April 11th: Tonight, He Comes…


86. Hancock (Peter Berg, 2008)

This is the third film I’ve watched this year that has been directed by Peter Berg (the others were Friday Night Lights and The Kingdom). Unfortunately Hancock is comfortably the weakest of the three. Existing in script form since 1996 as a 226 page beast called Tonight, He Comes this film has been through the development wringer in a big way. There are comparison pieces all over the net but if you are interested in the process between what is supposedly the initial script and the final film then the best is probably Rob Hunter’s article from Film School Rejects.

The final product is a film riven in two by a large plot twist. The first half of the film has the eponymous super-powered chap tear-arsing around from boozy night to botched rescue causing havoc and managing to befriend a PR guru and his family. It’s funny, irreverent and well paced. The second half of the film is none of these things. It has plot holes all over and crowbars an unlikely villain into the piece in an attempt to contrive a conventional resolution. A massive wasted opportunity and I’d have positioned it as a mis-step in the career of a promising director but Hancock has Will Smith box office levels and managed to easily make its money.

March 25th: Black gold blues

77. The Kingdom (Peter Berg, 2007) 

Expectations were low for this, I needed something action oriented to see me through a late night. I got what I wanted, frenetic panicky action with great spatial awareness, but I got a lot more too. I really enjoyed Peter Berg’s Friday Night Lights, it had a style and outlook that I really admired and something that is rarely seen in a sports film. There is a definite continuation of this style in The Kingdom but we have a much different story. The film starts with a startling and brilliant sequence which explains the history of Saudi Arabia (The Kingdom of the title), as far as condensed history lessons go, this is superb. It traces from the formation of the state early last century through to the modern day and the crucial relationship with the United States in a story drenched in thick black oil. And it manages it in less than two minutes. After I finished the film I watched this again – a higher recommendation I cannot give. The story then takes off, an American oil company housing estate in Saudi Arabia is attacked and American citizens die. The FBI are immediately on hand suggesting that they ‘put US boots on Saudi soil’ to find the killers. They are rebuked by every other arm of government, but they eventually find a way in. They have 5 days to find the killers with the help, or hinderance, of the Saudi security forces.

The Kingdom is slick intelligent film-making from the hands of a very talented writer and director. I’ve mentioned the quality of the action and the way Peter Berg manipulates space to create tension – the climactic scenes convey genuine panic and exhilaration successfully. Part of this is also down to the characters who aren’t spectacular but are sympathetic and human enough to engender reasonable sympathy. There is one stand out though, Ashraf Barhom as Colonel Faris Al Ghazi. Here lies the true heart of the film. His performance as the man trapped between two divergent worlds is superb as he balances his patriotism with his desire for justice. The political aspect of the film is finely balanced too, there aren’t any easy answers on display. Whilst it doesn’t approximate the complexity of the true situation it doesn’t condescend either. An unusually intelligent action film for the post 9/11 audience.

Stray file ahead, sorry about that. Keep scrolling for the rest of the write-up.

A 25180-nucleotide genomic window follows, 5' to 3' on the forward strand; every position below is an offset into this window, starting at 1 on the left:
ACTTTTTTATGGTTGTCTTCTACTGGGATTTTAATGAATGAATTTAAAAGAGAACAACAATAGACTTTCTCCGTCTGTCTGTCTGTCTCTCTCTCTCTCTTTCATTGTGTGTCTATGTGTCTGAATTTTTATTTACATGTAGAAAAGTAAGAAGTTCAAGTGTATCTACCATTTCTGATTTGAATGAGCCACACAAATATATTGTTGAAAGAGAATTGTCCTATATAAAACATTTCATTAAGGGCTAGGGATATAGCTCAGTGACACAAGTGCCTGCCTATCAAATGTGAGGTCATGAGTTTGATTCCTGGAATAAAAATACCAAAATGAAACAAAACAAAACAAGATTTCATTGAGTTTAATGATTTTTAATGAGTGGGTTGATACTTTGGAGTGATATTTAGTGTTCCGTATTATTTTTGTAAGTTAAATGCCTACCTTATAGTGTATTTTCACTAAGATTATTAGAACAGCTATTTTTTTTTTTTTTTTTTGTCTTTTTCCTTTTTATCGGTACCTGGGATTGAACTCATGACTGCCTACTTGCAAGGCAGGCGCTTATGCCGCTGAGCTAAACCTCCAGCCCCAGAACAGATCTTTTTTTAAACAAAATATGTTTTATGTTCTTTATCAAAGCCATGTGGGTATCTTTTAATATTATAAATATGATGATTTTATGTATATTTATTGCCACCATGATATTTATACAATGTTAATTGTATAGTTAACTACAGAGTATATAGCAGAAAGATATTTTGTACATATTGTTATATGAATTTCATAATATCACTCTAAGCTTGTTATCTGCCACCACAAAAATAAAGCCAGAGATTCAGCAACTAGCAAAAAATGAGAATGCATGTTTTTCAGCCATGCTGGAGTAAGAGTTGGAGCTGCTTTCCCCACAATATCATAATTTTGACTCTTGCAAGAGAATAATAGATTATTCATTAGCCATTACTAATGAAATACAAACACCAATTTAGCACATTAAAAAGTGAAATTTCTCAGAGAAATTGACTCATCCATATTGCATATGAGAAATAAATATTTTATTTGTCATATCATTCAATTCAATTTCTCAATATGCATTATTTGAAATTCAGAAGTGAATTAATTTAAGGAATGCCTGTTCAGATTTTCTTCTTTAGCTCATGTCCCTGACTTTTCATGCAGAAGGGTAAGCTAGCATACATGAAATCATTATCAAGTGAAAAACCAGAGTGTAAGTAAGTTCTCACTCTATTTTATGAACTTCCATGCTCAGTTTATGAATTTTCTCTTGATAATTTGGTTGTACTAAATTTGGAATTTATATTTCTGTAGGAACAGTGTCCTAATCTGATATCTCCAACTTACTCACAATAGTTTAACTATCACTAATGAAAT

January 29th: Thursday Evening Stars

37. Friday Night Lights (Peter Berg, 2004)

 In 1988 the economically depressed town of Odessa in Texas once again wound itself up for the start of another High School American football season with the expectations being firmly that their team would win the state championship. This film follows their season as Coach Gaines (Billy Bob Thornton) struggles to live up to the expectations of the entire town and guide his young charges through the most difficult period of their lives. Friday Night Lights may well be the finest sports film I have ever seen (I’ve not got round to watching Hoop Dreams yet so it may be a placeholder). This true story may not be the most fascinating in the genre, Coach Carter and Remember the Titans vie for that honour also, but it is by far the best presentation. And whilst the other films present social issues in conjunction with their sporting story they fall guilty of cliché far too easily and allow the story to ride roughshod over any attempt to create something more than a simple plot procession. By contrast Friday Night Lights is crafted with an altogether more intelligent hand. Peter Berg uses his now trademark ‘over-the-shoulder’ style for the character interaction which captures the studied intensity of the performances, Lucas Black’s self-doubting quarterback especially. For the games Berg leads in with beautiful, almost abstract, soaring camera shots of the stadia backed by the excellent score courtesy of Texan group Explosions in the Sky. The build up is matched by the action of the matches themselves as crunching tackles mix with huge hopeful ‘Hail Mary’ passes all framed against the sprawling open air pitches.

There’s much more to say about this film and I could go on but I think I’ll draw a line under it there but not before one more special point. The scene where star running back Boobie Miles (Derek Luke) breaks down to his uncle was probably the most moving in any film I’ve seen so far this year. Really very upsetting in its emotional context.

Note. Special thanks to Nathan for recommending the film and waxing lyrical about it at every opportunity and to CEX for selling it at the ridiculous price of £1.50.